Ukraine crisis: US hawks say now's the time for more sanctions on Russia (+video)
The Obama administration has used harsh words to describe Russia’s moves but appears to prefer brandishing tougher sanctions as a threat to be carried out only if Russia moves into Ukraine.
J. Scott Applewhite/AP
Congressional foreign policy hawks are pressing President Obama to move ahead now with broader sanctions against Russia as a means of discouraging Russian President Vladimir Putin from sending his forces into eastern Ukraine.
The Obama administration has used tough words and made strong accusations concerning Russia’s latest moves – including Secretary of State John Kerry’s assertion Tuesday that Russia is seeking to create a “pretext” for military intervention in Ukraine.
But for now the US and its Western partners appear to prefer brandishing tougher sanctions as a threat to be carried out only if Russia moves into Ukraine.
In the intensifying debate over sanctions against Russia as a preemptive and preventive tool versus a reactive and punitive one, the Obama administration so far is sticking with the latter. But members of Congress are increasingly critical of that stance.
Republican Sen. John McCain of Arizona told Mr. Kerry at a committee hearing Tuesday that the Obama administration was hitting Russia with a “twig” when a “big stick” is in order.
“On the issue of Ukraine, my hero, Teddy Roosevelt, used to say talk softly but carry a big stick,” Mr. McCain said. “What you’re doing is talking strongly and carrying a very small stick, in fact a twig.”
McCain’s Republican colleague Bob Corker of Tennessee said in a television interview Wednesday that “Russia doesn’t believe the US ever will” impose tougher sanctions. To disabuse Mr. Putin of such thinking and to deter Russia from taking military action, Mr. Corker said, Mr. Obama should send “another shot across the bow” in the form of sanctions against whole sectors of the Russian economy.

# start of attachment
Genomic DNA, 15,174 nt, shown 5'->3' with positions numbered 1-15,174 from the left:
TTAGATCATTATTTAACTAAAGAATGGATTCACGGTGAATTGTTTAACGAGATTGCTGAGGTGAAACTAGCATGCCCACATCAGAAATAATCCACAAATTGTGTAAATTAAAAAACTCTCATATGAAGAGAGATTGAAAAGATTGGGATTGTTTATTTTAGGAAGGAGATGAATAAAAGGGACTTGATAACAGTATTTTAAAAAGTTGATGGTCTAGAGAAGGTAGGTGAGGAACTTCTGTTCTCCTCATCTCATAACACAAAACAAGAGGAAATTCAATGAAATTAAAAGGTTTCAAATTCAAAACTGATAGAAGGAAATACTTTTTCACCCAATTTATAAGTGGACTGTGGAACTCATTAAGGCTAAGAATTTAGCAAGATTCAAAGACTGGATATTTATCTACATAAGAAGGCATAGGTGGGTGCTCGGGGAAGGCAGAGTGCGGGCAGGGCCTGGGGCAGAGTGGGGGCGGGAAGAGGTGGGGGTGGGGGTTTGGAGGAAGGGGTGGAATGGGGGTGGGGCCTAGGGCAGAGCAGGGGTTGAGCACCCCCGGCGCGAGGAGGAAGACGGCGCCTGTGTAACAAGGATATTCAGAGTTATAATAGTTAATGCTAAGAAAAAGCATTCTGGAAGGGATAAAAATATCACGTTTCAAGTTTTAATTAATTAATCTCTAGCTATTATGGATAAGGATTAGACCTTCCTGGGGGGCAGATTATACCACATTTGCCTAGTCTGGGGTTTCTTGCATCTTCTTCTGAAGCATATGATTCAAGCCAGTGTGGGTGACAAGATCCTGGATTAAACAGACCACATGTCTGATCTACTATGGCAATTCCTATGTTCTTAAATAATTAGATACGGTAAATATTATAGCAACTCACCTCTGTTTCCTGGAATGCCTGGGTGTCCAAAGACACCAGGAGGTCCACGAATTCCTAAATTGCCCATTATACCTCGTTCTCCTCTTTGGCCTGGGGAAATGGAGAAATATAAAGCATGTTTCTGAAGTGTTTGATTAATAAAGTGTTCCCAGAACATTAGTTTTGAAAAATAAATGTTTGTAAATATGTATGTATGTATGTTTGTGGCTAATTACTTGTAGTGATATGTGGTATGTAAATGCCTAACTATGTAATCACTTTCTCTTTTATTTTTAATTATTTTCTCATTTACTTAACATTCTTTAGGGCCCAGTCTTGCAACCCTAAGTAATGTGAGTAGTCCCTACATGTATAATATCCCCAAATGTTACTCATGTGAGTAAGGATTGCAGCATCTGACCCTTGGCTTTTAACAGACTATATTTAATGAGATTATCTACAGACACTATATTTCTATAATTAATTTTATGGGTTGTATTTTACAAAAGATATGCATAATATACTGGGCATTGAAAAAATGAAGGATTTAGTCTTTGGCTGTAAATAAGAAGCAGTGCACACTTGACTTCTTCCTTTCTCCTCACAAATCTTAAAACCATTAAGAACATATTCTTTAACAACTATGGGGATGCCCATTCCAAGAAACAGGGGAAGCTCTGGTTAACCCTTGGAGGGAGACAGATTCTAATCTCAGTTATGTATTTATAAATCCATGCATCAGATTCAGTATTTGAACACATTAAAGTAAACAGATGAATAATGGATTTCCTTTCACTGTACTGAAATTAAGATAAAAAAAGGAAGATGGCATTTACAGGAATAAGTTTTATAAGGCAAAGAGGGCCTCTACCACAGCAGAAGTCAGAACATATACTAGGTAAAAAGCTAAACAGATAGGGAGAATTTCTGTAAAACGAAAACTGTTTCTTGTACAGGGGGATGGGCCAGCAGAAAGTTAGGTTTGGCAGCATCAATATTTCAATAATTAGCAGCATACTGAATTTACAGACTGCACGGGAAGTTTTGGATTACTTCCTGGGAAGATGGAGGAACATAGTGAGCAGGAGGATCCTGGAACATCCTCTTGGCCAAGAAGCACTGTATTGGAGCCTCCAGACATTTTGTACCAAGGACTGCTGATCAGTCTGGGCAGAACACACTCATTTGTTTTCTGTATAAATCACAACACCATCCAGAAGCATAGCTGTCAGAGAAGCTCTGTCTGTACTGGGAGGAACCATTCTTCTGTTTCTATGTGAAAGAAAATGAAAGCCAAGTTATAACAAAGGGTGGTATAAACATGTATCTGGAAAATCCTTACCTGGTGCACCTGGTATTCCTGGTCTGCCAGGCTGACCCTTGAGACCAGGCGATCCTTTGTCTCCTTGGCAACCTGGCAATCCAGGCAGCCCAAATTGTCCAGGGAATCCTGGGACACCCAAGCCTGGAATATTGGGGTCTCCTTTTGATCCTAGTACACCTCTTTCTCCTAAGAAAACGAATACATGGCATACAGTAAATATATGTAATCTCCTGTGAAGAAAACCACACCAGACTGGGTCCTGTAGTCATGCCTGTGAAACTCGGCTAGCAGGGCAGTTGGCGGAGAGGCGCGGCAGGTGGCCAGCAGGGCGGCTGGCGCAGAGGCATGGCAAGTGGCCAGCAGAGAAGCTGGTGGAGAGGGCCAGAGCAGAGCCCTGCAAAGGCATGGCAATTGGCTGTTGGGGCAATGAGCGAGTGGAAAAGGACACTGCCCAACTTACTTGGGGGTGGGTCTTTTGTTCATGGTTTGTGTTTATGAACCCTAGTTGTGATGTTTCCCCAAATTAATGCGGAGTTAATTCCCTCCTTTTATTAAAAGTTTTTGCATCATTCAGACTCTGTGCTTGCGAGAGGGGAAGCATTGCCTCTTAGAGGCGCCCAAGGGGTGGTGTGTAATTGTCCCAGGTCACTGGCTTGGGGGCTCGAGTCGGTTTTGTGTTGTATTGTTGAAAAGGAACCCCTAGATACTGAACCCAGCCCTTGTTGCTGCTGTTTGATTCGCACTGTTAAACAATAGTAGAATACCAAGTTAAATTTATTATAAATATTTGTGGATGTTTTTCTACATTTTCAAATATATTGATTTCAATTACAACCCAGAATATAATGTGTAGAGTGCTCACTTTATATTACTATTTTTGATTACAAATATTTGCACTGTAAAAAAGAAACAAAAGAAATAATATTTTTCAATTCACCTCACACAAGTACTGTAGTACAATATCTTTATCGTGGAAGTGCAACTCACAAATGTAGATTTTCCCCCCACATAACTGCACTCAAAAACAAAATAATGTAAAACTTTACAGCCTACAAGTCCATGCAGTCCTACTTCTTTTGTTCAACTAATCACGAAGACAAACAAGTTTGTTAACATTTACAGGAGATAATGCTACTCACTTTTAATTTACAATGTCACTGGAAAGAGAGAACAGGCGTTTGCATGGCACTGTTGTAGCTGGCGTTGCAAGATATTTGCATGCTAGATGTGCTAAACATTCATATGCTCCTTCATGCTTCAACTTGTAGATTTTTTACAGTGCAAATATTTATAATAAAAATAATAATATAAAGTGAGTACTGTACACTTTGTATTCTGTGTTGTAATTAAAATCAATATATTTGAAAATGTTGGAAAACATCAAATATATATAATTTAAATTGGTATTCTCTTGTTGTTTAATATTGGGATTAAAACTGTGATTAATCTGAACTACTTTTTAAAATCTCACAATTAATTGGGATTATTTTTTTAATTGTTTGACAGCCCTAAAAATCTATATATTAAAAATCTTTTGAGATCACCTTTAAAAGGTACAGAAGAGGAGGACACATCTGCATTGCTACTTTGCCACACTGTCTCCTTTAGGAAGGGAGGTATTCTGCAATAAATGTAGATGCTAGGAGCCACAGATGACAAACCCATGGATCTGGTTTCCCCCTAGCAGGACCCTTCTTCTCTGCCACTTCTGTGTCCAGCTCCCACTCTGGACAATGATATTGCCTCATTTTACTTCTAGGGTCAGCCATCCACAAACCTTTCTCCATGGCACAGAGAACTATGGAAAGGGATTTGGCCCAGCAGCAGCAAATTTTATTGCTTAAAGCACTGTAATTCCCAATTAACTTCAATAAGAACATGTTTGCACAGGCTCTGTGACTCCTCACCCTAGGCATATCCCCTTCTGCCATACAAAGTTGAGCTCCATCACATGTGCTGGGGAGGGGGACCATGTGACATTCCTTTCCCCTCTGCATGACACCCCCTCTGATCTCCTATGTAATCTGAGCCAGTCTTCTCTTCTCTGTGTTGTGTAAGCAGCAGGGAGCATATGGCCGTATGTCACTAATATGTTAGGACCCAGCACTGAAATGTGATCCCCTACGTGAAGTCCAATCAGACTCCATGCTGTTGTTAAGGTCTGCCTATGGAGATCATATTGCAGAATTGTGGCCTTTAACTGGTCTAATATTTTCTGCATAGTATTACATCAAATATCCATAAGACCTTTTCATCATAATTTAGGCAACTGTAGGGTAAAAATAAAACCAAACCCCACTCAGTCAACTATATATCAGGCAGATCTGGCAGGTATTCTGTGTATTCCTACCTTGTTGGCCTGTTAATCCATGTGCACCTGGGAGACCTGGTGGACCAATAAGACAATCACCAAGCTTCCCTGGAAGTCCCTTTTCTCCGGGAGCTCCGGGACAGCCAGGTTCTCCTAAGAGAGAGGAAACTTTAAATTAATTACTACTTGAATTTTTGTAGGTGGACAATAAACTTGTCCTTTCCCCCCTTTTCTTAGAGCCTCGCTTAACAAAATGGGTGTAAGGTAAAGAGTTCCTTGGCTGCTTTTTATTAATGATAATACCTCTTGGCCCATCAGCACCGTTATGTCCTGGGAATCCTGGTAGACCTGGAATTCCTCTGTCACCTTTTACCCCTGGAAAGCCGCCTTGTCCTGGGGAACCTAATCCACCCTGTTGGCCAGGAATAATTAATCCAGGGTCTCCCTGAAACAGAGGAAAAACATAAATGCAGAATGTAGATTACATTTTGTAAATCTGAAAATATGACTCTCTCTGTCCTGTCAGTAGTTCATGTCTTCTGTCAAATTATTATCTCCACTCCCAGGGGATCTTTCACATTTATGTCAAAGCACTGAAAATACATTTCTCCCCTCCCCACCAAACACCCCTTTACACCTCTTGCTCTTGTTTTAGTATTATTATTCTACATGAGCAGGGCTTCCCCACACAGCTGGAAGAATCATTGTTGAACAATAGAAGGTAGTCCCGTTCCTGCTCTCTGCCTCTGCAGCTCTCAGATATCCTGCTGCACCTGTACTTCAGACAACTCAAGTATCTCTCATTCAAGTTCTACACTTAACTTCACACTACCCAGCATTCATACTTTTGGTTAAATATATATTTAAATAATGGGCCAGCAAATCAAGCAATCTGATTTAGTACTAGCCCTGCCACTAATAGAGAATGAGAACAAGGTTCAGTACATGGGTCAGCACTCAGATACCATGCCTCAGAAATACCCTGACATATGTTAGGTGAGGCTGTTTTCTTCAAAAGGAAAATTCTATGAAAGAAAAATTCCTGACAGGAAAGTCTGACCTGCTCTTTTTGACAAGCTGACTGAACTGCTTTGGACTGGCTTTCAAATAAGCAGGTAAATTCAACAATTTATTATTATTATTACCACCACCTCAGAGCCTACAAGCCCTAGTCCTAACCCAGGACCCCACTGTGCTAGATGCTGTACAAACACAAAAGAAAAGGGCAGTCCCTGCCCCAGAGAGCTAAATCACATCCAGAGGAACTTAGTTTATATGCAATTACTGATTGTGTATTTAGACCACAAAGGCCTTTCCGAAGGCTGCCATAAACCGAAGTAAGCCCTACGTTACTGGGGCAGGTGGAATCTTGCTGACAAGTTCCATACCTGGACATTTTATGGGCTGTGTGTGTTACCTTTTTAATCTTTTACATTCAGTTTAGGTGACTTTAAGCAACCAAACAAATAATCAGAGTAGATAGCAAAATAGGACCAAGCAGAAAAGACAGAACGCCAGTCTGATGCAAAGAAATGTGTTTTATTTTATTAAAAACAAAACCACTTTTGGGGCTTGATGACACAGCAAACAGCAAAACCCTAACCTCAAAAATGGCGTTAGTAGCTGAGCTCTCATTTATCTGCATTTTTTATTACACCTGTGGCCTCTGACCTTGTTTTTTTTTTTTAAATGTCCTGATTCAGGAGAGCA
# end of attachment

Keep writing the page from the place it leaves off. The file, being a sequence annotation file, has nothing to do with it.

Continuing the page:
“The president has the ability to put in place sectoral sanctions,” Corker said in an interview on MSNBC. “We have this massive troop buildup. We know [Russian] black ops folks are operating inside Ukraine fomenting the unrest … and yet we still have not done those things to inflict pain.”
Calling for sanctions on Russian financial institutions, for example, Corker said, “I do think another shot across the bow that would affect economically their country is an important thing to do.”
The US and its European allies have already imposed two rounds of sanctions against Russian individuals (and one bank) over last month’s annexation of Crimea. The administration is considering additional measures against Russia, but Kerry suggested in his comments to the Senate Foreign Relations Committee that a third round of sanctions targeting whole sectors of the economy – energy, finance, and mining, for example – would come into play if Russia further escalates its actions.
Kerry also said that the measures “on the table” are being considered in conjunction with Western European partners. But the Europeans, who have much more at stake in Russia’s economy, are sounding reluctant about taking tougher action unless Russia blatantly crosses a new line – for example by sending troops into Ukraine.
“We are willing to consider new measures within step 2, whereas step 3” – sanctions targeting key sectors of the Russian economy – “would be more reactive to new actions,” says a European diplomat in Washington. Asked if a third stage of sanctions would only come in reaction to Russian action or might be enacted to try to head off further action, the diplomat said, “I would say honestly, more the former.”
The West is unlikely to move to broader economic sanctions short of some overt Russian aggression against Ukraine, the diplomat says, despite a recognition in the West that Russia may continue on its current course of undermining Ukrainian stability without ever sending its amassed troops across the border.
Positing that Putin’s goal may be to pursue actions aimed at delegitimizing the government in Kiev without ever moving in militarily, the diplomat says, “The Russians are good at staying in a kind of gray zone.”